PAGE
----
Contents in this article
The reward to risk ratio (RRR, or reward:risk ratio) is maybe the most important metric in trading and a trader who understands the RRR can improve his chances of becoming profitable.
A trader who uses the RRR incorrectly will never become profitable on the other hand. In this article, I will show you what you need to know about the RRR.
Busting myths around the reward:risk ratio
Let’s first tackle some of the common misconceptions about the RRR to help you understand what most people get wrong before then diving into the specifics of the RRR.
Myth 1: The reward:risk ratio is useless
You often read that traders say the reward-risk ratio is useless which couldn’t be further from the truth. When you use the RRR in combination with other trading metrics (such as winrate), it quickly becomes one of the most powerful trading tools.
Without knowing the reward:risk ratio of a single trade, it is literally impossible to trade profitably and you’ll soon learn why.
Myth 2: Good vs. bad reward:risk ratio
How often have you heard someone talk about a generic and randomly chosen “minimum” risk reward ratio? Even popular trading books often state that trades with a reward:risk ratio of smaller than 2:1 or 3:1 have to be avoided. This is very wrong and can even lead to a decline in trading performance.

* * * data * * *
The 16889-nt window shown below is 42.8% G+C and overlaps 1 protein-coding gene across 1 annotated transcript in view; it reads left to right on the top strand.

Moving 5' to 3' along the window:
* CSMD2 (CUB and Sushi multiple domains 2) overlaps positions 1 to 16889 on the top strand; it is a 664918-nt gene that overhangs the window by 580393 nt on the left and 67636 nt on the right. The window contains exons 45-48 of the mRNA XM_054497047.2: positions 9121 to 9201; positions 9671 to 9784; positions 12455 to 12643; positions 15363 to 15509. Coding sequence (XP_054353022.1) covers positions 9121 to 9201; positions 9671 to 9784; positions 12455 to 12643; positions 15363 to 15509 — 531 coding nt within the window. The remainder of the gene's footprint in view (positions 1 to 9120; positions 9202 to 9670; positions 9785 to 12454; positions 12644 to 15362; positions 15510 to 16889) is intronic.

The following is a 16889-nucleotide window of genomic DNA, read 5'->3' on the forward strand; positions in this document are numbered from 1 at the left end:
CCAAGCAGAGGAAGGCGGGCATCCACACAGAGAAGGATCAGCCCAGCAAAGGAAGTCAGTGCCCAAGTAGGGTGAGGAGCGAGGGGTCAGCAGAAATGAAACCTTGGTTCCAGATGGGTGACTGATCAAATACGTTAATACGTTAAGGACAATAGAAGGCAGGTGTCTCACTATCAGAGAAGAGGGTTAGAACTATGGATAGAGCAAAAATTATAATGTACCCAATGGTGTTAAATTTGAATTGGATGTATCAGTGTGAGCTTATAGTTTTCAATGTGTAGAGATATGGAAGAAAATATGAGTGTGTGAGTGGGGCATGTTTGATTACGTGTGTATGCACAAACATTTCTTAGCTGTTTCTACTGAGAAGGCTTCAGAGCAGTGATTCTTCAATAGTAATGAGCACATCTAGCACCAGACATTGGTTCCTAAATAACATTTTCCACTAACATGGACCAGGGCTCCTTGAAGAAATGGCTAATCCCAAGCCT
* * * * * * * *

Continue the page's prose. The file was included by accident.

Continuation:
Whenever you read something like that, leave the website immediately. As we will see shortly, the optimal reward:risk only depends on YOUR own trading strategy and YOUR performance, and on nothing else.
There is nothing like good or bad reward:risk ratios.
Myth 3: Don’t justify bad trades with large reward-risk ratios
Often, traders think that by using a wider take profit or a closer stop loss they can easily increase their reward:risk ratio and, therefore, increase the expectancy of their trading performance. Unfortunately, it’s not as easy as that.
Using a wider take profit order means that price won’t be able to reach the take profit order as easily and you will most likely see a decline in your winrate. On the other hand, setting your stop closer will increase the amount of premature stop runs and you will be kicked out of your trades too early.
Amateur traders often justify “bad” trades where they are not trading within their system with a larger reward:risk ratio. Your trading rules are there for a reason and a bad trade does not suddenly become acceptable by randomly hoping to achieve a larger